A huge investment is to be made in Britain's military to fight its "unseen enemies", including cyber attacks and terrorism.
Prime Minister David Cameron will announce the £1.1 billion package of investment in military capabilities, such as drones, at the first day of the Farnborough Air Show today.
Writing in The Daily Telegraph, he insisted Britain "cannot defend the realm from the white cliffs of Dover".
Cameron said: 'We cannot defend the realm from the white cliffs of Dover'
He wrote: "Today's investment demonstrates our approach to national security. There are those who believe we would be safer if we fundamentally retreated from the world.
"They see new warships and military investment and imagine a government bent on foreign adventurism.
"But the plain fact is that in the 21st century, you cannot defend the realm from the white cliffs of Dover. Terrorist plots hatched thousands of miles away threaten to cause harm on our streets. When fragile and lawless states fracture, migration flows can affect us right here."
The funding pot includes an extra £800 million of investment in an intelligence, surveillance, target acquisition and reconnaissance package.
It will bolster special forces' ability to deal with the threat of global terrorism and hostage taking, according to 10 Downing Street.
A further £300 million will be used for existing programmes, including unmanned aircraft and next generation radars for Typhoon combat jets.
Touring the show today, Cameron will also outline plans to set up a UK Defence Solutions Centre in Farnborough to develop new defence technology.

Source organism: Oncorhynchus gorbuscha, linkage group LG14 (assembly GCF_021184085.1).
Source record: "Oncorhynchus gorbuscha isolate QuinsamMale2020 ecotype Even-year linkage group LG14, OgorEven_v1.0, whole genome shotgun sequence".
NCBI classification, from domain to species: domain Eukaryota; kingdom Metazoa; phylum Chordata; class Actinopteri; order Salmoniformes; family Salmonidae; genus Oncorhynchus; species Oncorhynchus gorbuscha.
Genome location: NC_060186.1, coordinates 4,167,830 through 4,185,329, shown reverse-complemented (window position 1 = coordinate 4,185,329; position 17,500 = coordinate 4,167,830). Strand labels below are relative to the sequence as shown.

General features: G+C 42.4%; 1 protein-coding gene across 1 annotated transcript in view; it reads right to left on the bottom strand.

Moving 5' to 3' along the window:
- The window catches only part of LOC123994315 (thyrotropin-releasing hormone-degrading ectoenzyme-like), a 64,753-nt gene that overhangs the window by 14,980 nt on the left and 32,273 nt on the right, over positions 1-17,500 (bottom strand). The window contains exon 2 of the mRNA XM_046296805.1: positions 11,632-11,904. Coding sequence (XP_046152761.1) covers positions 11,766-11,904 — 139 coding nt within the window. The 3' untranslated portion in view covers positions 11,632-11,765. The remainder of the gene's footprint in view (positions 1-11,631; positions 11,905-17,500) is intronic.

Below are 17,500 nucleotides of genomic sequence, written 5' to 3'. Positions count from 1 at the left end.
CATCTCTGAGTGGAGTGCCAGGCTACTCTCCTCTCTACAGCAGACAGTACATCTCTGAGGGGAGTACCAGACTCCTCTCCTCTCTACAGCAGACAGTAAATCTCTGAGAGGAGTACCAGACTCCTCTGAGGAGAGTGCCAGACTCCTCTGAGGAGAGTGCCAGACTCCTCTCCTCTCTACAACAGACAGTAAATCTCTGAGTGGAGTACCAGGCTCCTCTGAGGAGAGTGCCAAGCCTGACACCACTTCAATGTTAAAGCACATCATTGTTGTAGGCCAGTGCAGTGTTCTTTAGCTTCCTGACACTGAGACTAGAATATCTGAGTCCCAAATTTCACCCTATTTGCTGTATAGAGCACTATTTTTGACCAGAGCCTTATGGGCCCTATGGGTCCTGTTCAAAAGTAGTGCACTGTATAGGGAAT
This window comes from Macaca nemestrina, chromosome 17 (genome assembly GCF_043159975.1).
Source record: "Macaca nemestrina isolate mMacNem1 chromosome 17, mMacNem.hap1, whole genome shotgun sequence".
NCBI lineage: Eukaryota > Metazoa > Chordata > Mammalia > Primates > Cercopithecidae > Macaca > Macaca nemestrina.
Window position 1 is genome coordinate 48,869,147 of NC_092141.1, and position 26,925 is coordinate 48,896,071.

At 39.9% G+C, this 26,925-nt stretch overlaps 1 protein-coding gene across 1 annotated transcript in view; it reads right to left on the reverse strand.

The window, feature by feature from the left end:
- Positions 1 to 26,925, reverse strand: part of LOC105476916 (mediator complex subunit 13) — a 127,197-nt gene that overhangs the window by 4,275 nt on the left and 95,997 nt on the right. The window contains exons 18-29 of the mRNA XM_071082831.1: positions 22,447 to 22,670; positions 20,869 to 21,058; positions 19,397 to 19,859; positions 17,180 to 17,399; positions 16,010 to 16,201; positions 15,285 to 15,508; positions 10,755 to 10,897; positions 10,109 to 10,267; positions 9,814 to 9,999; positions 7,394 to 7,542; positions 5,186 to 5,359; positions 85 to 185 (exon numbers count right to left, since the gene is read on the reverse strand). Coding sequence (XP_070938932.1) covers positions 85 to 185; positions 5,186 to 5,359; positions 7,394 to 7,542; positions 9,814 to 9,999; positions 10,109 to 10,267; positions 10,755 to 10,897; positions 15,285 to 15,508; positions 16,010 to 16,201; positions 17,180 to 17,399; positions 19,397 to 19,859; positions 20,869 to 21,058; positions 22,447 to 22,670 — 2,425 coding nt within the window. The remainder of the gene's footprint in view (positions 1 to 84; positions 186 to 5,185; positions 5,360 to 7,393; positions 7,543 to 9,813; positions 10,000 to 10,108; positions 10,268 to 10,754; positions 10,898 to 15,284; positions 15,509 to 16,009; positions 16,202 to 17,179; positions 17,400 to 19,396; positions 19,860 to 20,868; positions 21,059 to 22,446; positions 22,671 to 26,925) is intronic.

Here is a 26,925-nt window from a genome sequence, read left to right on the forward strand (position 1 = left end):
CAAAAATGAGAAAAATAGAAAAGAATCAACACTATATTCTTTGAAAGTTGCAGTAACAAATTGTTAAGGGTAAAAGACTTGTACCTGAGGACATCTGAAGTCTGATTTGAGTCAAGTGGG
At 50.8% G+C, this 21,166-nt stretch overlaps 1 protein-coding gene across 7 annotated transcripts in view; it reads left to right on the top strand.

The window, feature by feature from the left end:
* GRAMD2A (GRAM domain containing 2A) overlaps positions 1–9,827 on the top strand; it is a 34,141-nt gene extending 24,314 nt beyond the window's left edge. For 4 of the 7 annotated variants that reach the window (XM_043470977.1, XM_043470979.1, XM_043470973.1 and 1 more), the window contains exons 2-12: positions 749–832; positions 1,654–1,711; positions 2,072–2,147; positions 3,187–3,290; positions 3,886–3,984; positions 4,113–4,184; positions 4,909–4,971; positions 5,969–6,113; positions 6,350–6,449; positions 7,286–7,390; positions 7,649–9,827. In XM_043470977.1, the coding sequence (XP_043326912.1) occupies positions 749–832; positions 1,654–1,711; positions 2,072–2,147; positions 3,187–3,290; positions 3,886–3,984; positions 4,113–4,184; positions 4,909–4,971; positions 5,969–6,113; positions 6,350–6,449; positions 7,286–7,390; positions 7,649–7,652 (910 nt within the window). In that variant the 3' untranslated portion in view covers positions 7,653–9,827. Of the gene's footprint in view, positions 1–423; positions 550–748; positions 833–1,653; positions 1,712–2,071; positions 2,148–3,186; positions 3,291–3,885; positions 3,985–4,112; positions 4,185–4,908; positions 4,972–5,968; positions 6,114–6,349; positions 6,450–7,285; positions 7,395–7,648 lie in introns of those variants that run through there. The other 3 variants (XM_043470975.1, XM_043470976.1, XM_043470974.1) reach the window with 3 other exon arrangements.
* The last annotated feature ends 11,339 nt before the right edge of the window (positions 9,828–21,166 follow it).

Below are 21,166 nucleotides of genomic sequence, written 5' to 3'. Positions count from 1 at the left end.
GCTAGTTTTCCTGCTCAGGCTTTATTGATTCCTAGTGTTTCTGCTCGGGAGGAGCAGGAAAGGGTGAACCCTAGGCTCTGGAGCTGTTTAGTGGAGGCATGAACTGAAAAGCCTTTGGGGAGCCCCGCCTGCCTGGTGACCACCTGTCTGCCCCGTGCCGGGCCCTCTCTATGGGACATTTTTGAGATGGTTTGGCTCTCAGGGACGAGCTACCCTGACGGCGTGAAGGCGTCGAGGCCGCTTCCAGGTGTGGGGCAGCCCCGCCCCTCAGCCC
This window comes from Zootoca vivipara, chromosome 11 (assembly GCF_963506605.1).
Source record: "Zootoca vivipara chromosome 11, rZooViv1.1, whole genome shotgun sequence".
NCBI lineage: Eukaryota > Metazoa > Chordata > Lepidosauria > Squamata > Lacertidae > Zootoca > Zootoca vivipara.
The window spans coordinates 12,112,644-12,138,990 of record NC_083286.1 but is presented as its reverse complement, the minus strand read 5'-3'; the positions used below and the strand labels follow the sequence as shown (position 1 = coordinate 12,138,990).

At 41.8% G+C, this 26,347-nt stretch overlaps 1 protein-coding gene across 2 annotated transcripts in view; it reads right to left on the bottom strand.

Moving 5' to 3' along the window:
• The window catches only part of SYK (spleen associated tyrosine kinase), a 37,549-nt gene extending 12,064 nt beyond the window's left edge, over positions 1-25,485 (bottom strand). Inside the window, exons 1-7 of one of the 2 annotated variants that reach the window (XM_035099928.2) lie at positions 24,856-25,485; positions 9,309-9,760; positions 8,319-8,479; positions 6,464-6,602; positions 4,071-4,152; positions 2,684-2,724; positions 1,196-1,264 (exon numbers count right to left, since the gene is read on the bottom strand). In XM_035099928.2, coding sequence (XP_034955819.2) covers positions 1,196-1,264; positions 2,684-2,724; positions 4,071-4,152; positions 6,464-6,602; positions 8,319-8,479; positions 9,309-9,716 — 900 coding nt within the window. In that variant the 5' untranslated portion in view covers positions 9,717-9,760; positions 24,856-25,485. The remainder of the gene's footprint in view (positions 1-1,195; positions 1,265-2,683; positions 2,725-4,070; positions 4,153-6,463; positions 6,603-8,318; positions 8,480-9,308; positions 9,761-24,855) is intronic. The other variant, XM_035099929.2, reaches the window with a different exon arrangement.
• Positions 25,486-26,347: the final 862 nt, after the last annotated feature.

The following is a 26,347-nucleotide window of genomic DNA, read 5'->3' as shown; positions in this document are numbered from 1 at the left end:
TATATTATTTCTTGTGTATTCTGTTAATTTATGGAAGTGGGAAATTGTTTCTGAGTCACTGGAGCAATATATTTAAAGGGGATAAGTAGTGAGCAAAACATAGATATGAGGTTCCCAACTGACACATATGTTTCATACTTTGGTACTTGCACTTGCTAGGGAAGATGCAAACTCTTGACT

Cameron will say: "Having modern, technologically advanced and flexible Armed Forces to protect us and our interests is vital.
"Because of the difficult decisions we have taken to tackle the deficit we are able to make these vital investments in our defence capabilities.
"We are also taking action to sustain our thriving defence industry, as part of our long-term economic plan to back business, create jobs and secure a brighter future for hard-working people."
Later this week, there will be an announcement at at the air show of a list of eight possible locations across the UK for the first British spaceport.
Representatives from the UK Space Agency will join government ministers to reveal the potential locations for a dedicated spaceport which they hope will be ready by 2018.
As part of ambitious plans the Government aims to capture 10% of the world's space market by 2030, citing figures that the UK sector has grown by just over 7% in the past two years, making it worth £11 billion and employing 34,000 people.
The show is expected to attract more than 100,000 public visitors and about 110,000 trade visitors. There are around 1,500 exhibitors and more than 20 aircraft taking part in flying displays.